As she has learned and grown familiar with various flowers over the years, Jackson has experimented with many combinations She said she loves growing and cultivating, studying flowers, crops and the history of cooking and how she can apply that to Sampson County. She has taken her research so far as to trace the latitude of Jackson Farm, which matches Tuscany, Italy. She has tried out radicchio, arugula and other crops here — each thrived.
“All the popular things they have grow here,” she said.
Just as with those leafy crops, she is not afraid to experiment with the flowers. Among the many mixtures, Jackson said the licorice flavor of bronze fennel complemented sage. When crushed with sugar, it was a tasty combination, she said.
“Once you find out what is truly edible, you backtrack and find out what you can do with them,” Jackson attested.
She said those who wish to try out some edible flowers should look them up first and use caution. Those wishing to try it out should avoid those sprayed with insecticide and roadside flowers, as they may have been exposed to exhaust or other toxic chemicals, she cautions. As for others, look them up and don’t be afraid to experiment with those deemed safe.
Tom Jackson said he and his wife grow the flowers for fun and money, and he’s glad they’re becoming popular again.
“Edible flowers are coming back in style,” said he said. “The culinary world is very trendy. If something is on the table in San Francisco today, it will be this time next year in Raleigh. I’m glad they’re coming back. They’re more fun to grow than turnips.”
The 100-year-old house
At Jackson Farm, there are crops specifically planted for the large amount of wildlife so they will not eat away at what the Jacksons have planted for themselves. Similarly, there are flowers planted so that some insects might stay for a while.
“There are plants for wildlife and plants for bees. Bees love the flowers,” Jan Jackson said. “If you’ve got stuff for bees, you have all that army propagating these blueberries. Everything dovetails together. Mother Nature does a great job and sometimes we help it along.”
An Outer Banks native, Jan Jackson met Sampson native Tom at Purdue University in West Lafayette, Ind. After college teaching stints that took them across the continent, the couple eventually made it back to Jackson Farm more than 30 years ago. Tom Jackson continued to teach at UNC-Chapel Hill and, more recently, at Fayetteville State University.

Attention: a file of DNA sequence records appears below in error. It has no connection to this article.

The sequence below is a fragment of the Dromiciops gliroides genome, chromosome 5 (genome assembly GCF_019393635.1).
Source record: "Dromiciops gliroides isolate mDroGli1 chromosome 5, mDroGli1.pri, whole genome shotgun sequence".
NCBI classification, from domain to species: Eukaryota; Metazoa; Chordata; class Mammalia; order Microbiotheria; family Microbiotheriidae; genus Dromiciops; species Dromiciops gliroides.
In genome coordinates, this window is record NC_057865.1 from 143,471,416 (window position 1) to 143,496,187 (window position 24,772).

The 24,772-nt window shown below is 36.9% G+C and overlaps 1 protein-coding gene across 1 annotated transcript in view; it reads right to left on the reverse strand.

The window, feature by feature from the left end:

Jackson is truly at home on his family’s farm, and has numerous projects going on, including one to restore his great-grandfather Joel Jackson’s home on the front of the property. The entire property holds a special place in his heart.
“My father farmed it, my grandfather farmed it, my great-grandfather farmed it and my great-great grandfather farmed it,” said Tom Jackson.
Located on the farm property, but hidden in the woods, is a guest house that was built more than 100 years ago and has been renovated by Jackson over the years. While the house comes with a wedding package to those couples getting married on the grounds, it can be reserved by those who are not.
“We started the wedding business as a way to rent the house,” Jackson laughed.
The house, acquired by Tom Jackson 30 years ago, is located on a 10-acre preserve and provides a natural setting at the side of a small lake. Among the animals roaming the property are deer, bears, coyotes and bobcats, to go with a lake that offers a plethora of fish.
Numerous trails wind through different habitats lining the back edge of the property. There is vegetation in some trails, those immersed in wooded areas and sand covering other trails. There are sweetgum and blackgum trees, as well as long leaf pine and turkey oaks around the property. Each habitat, whether wooded, sandy or lush, a conscious decision by Jackson to attract several different animals and birds.
More than just a way to earn money, the house serves as an invite to others to enjoy the atmosphere at Jackson Farm — from the trails to the edible flowers — or a respite from the rest of the world.
“Jan should take most of the credit for all of this, because she said we could rent out the house and have people here,” said Jackson. “To us, it seems ordinary, but it’s not something people see all the time. Jan and I are just really and truly interested in wild flowers and wild animals. It’s nice to have access. If we didn’t own this, we would be somewhere looking at it.”
Those interested can visit Jackson Farm online at www.jacksonfarm.com, or call 910-567-2978.
Chris Berendt can be reached at 910-592-8137 ext. 121 or via email at email@example.com.